It is hard to understand what is hidden in big high dimensional data. However, a moderate number of simple one dimensional projections is enough to answer hard questions about the data via techniques such as visualization, classification and clustering. Random projections have emerged as an extremely effective component of many algorithms for high dimensional data. For example, they are used in the context of nearest neighbor search (via locality sensitive hashing), dimensionality reduction and clustering. The goal of the talk is to give a pleasant journey into the rich area of random projections via many graphical illustrations and intuitive examples. We present how and why random projections work and where they break. We discuss several interesting properties of high dimensional data. For example, why data in high dimensions is likely to look Gaussian when projected in low dimensions; how to spot interesting patterns in high dimensional data by projection into a lower dimension; and how to choose meaningful low dimensional projections.
Come to the talk that Michael Kleen and I giving at BerlinBuzzwords 2015.
The plot below illustrates one of the basic ideas behind random projections. We will use a two dimensional (2D) space since data in 2D is easy to visualize. If you draw a random line in 2D and project the data on the line, you have a chance to observe some of the structure present in the 2D space. For example, on the plot below we can see two clusters. We drew a random line and in this particular case we got lucky with the choice of of the random line because we can observe the clustering structure on the one dimensional histogram.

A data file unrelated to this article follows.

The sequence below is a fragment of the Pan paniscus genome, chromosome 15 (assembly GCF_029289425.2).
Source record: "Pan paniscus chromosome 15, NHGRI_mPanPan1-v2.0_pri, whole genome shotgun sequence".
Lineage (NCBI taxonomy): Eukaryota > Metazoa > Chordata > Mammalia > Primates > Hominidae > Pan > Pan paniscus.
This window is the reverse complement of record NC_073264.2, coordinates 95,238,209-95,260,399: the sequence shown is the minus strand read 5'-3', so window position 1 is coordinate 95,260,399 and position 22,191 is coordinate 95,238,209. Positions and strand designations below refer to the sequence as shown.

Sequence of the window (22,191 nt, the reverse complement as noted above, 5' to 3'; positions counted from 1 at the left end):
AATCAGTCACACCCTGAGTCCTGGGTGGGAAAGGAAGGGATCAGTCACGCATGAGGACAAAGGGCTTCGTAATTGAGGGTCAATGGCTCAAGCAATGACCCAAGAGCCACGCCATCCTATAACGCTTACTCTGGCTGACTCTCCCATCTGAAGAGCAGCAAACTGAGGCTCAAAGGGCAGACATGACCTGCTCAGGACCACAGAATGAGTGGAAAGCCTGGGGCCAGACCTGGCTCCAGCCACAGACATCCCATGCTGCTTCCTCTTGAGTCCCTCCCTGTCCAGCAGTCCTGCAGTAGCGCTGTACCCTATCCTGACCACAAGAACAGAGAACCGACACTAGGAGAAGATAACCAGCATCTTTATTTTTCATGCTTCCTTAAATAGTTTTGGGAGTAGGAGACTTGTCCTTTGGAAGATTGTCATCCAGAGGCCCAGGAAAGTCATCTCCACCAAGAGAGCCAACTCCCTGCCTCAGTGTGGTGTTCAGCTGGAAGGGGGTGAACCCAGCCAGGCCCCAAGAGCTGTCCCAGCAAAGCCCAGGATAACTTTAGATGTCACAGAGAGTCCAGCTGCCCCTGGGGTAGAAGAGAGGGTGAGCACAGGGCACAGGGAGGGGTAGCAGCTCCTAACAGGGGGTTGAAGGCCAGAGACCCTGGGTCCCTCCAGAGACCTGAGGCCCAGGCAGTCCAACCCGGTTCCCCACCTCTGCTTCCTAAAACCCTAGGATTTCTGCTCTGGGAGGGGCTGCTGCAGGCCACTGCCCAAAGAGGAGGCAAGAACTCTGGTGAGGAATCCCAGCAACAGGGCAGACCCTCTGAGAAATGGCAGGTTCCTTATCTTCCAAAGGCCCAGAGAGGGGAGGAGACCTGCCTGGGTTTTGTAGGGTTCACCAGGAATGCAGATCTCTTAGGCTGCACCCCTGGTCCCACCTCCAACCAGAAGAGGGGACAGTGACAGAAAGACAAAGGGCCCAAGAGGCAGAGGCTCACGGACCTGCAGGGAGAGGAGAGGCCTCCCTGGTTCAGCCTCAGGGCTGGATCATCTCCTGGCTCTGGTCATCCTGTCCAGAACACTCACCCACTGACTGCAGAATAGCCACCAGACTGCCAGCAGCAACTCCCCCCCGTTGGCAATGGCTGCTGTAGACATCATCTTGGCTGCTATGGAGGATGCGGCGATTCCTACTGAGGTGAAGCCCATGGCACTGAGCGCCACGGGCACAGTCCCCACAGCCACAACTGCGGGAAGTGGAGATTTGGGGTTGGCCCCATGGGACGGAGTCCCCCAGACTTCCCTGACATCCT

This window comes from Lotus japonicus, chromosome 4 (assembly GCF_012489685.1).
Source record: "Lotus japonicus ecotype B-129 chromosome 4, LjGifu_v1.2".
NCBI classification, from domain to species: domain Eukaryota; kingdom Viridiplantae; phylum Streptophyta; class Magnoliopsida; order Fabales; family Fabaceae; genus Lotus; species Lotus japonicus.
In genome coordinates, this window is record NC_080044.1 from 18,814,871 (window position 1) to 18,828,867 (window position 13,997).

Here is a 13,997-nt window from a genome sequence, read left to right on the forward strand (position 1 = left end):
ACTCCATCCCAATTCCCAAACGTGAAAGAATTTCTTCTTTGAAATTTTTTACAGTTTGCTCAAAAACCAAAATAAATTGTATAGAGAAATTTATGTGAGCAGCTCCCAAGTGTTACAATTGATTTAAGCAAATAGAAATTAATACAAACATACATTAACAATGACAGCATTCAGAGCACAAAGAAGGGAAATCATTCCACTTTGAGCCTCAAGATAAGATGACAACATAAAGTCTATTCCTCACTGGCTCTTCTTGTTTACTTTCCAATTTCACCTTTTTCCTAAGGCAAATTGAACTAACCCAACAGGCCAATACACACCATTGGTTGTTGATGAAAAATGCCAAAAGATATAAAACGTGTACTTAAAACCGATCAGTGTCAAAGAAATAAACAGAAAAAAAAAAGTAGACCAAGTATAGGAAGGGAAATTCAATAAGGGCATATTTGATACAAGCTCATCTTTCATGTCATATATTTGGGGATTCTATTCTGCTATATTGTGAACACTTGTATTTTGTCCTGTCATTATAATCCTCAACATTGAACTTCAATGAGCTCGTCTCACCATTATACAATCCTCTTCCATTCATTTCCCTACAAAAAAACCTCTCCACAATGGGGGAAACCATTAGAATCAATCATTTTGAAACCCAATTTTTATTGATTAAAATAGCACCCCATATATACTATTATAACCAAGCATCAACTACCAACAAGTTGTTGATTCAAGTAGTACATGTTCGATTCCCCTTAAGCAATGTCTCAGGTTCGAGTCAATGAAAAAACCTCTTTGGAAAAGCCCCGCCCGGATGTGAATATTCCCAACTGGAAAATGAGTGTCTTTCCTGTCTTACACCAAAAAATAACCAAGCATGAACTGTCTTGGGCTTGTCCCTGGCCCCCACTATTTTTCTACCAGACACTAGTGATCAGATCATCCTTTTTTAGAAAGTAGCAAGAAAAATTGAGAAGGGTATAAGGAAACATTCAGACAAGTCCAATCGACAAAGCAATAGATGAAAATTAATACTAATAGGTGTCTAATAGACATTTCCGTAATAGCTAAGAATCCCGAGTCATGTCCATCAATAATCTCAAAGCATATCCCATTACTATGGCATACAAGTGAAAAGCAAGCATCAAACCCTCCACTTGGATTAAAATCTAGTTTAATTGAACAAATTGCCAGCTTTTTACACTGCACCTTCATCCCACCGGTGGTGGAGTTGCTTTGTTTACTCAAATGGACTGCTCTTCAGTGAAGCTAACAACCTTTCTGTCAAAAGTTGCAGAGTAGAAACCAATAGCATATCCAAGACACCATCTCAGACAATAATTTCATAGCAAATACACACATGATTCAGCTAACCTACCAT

A good case for a random projection line: bimodal distribution on histogram
In many cases, however, the histogram of the projection will look like a gaussian distribution and will not reveal any structure. The plot below gives an example of a bad line.
A bad case for a random projection line: Gaussian distribution on histogram
Making the bad case look good, by looking at the orthogonal line
In 2D even the bad case is not really bad, because if we project the data on a line orthogonal to the random line, we will see the clustering structure.
Come to the talk at Berlin Buzzwords 2015
In the talk we will see how the idea of projecting on a few random lines carries over to high dimensions and can be used to solve nearest neighbor search and machine learning problems.
A seperate page lists selected references on Random Projections.